Homeland Security Secretary Alejandro Mayorkas obtained right into a heated trade with a Republican congressman Thursday when requested about Vice President Kamala Harris laughing off questions about going to the US-Mexico border.
Mayorkas scolded Rep. Ralph Norman (R-SC) and known as his inquiry “quite unfair and disrespectful.”
Harris has on at least two events laughed when requested about visiting the border as unlawful crossings hit a two-decade high — most just lately when she snarked to NBC reporter Lester Holt, “And I haven’t been to Europe!” when requested a couple of border journey.
Norman instructed Mayorkas that he believes Harris, who President Biden tapped in March to be in control of stemming the movement of unlawful immigrants, would profit from an in-person go to, likening it to going to a health care provider in-person for care.
“If you had a doctor that laughed at you, as the vice president did when asked to come to the border, can you comment on that? Does that make sense to you?” Norman mentioned.
Mayorkas replied, “I consider that question to be quite unfair and disrespectful. And let me be very clear, the president and the vice president have requested and directed me to visit the border, which I have done on multiple occasions.”
Norman interrupted Mayorkas, telling him: “You made the statement that my question was unfair. I’m making the statement that your comments are just words and they’re very unfair. I asked you a simple question, and I would like for you just to answer simply: Is it — does it make sense for the leaders of the free world to go to talk to and see what’s going on at the border?”
The DHS boss insisted that Harris “served as the attorney general of a border state, of California. And she is quite familiar with the situation on the border.”
“But she’s laughing,” Norman mentioned.
“That is absolutely, unequivocally untrue,” Mayorkas mentioned.
Harris has confronted strain for months to go to the border. Two days earlier than she was named as Biden’s migration czar in March, she laughed on an airport runway and mentioned “not today!” when requested if she would go to the border.
Her journey this month to Guatemala and Mexico to deal with the “root causes” of migration was overshadowed by questions from reporters about her determination to skip a border journey.
Biden administration officers had been reportedly “quietly perplexed” about Harris’ fumbling a number of questions in regards to the border and had been involved her unforced errors would overshadow her first worldwide journey.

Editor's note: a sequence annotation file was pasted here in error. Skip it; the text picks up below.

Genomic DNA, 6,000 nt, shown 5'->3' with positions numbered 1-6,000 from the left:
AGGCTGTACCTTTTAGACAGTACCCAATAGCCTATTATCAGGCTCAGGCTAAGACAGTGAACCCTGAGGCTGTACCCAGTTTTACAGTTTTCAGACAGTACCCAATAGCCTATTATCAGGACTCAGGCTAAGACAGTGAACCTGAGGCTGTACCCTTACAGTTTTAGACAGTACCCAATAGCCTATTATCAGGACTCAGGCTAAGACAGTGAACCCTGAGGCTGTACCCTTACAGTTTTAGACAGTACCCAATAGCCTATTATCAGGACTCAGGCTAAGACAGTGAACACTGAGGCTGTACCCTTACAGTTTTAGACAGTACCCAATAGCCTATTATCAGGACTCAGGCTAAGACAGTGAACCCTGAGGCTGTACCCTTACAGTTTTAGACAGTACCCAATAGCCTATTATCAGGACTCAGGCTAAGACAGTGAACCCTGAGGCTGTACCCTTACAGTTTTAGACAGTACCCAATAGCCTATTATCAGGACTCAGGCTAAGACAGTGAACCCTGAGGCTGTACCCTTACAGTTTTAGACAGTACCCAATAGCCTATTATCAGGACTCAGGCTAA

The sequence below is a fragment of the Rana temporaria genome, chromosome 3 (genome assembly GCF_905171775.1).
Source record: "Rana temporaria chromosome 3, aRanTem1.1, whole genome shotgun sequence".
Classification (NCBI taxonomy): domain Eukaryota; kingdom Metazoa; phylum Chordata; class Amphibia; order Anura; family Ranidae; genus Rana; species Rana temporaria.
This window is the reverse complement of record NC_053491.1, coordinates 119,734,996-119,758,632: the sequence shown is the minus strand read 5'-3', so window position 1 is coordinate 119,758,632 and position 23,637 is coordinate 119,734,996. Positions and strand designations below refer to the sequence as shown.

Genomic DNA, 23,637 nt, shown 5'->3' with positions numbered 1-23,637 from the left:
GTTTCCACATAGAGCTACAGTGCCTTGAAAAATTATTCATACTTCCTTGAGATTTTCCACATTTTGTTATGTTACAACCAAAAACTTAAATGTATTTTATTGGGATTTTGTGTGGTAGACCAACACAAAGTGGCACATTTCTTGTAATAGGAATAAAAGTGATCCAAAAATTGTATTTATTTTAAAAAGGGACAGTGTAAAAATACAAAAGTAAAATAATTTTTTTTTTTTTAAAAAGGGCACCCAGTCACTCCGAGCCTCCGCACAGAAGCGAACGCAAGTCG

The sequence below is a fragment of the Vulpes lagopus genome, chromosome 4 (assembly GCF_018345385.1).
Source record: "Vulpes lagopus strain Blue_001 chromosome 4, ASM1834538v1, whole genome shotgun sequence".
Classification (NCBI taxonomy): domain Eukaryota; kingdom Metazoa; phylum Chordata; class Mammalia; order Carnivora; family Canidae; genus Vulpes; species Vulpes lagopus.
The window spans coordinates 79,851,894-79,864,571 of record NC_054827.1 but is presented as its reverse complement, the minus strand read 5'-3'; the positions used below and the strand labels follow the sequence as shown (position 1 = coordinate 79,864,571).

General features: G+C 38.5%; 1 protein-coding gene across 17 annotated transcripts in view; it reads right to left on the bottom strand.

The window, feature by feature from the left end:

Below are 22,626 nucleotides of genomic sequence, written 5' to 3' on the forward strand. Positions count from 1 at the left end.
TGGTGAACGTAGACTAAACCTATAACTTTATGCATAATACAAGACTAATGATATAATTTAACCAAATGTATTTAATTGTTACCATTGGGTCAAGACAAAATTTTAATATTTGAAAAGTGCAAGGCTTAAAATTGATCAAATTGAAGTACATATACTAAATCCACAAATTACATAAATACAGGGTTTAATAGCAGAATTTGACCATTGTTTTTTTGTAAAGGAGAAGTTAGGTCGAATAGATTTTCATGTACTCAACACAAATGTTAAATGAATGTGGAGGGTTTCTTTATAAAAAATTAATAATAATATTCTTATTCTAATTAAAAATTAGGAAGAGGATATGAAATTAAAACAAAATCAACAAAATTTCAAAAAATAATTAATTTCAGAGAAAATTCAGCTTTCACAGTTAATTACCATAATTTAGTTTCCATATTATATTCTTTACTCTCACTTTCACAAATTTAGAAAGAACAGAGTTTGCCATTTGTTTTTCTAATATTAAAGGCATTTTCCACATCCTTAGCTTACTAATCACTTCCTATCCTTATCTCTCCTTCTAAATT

However, Democrats are defending Harris — saying that the migration movement gained’t finish till Central America is a greater place to dwell. Rep. Cindy Axne (D-Iowa) mentioned at a recent town hall, “I think what Vice President Harris is doing is what we need to be doing, what we should have done ages ago, which is going down and work with those countries where people are coming from,”
The White House has tried to emphasize that Harris’ function is restricted to addressing the “root causes” of migration from the Northern Triangle of Central America, which incorporates El Salvador, Honduras and Guatemala. The three nations are dwelling to nearly all of unaccompanied minors and households surging to the border this 12 months.
Critics argue that Biden administration insurance policies are in charge for the surge in migration — a stance also taken by Guatemala’s president in addition to Mexico’s president — and say that he and Harris ought to see the results of the disaster on border brokers and migrants.
Biden ended former President Donald Trump’s “Remain in Mexico” coverage that required most asylum-seekers from Central America to stay in Mexico whereas US courts reviewed their claims of persecution. Biden additionally ended development of Trump’s US-Mexico border wall and urged Congress to move laws that might set up a path to citizenship for many unlawful immigrants. Republicans mentioned the laws and Biden’s coverage adjustments created new “pull” components for unlawful immigration.
The variety of US-Mexico border detentions soared to a 21-year month-to-month excessive of more than 180,000 in May.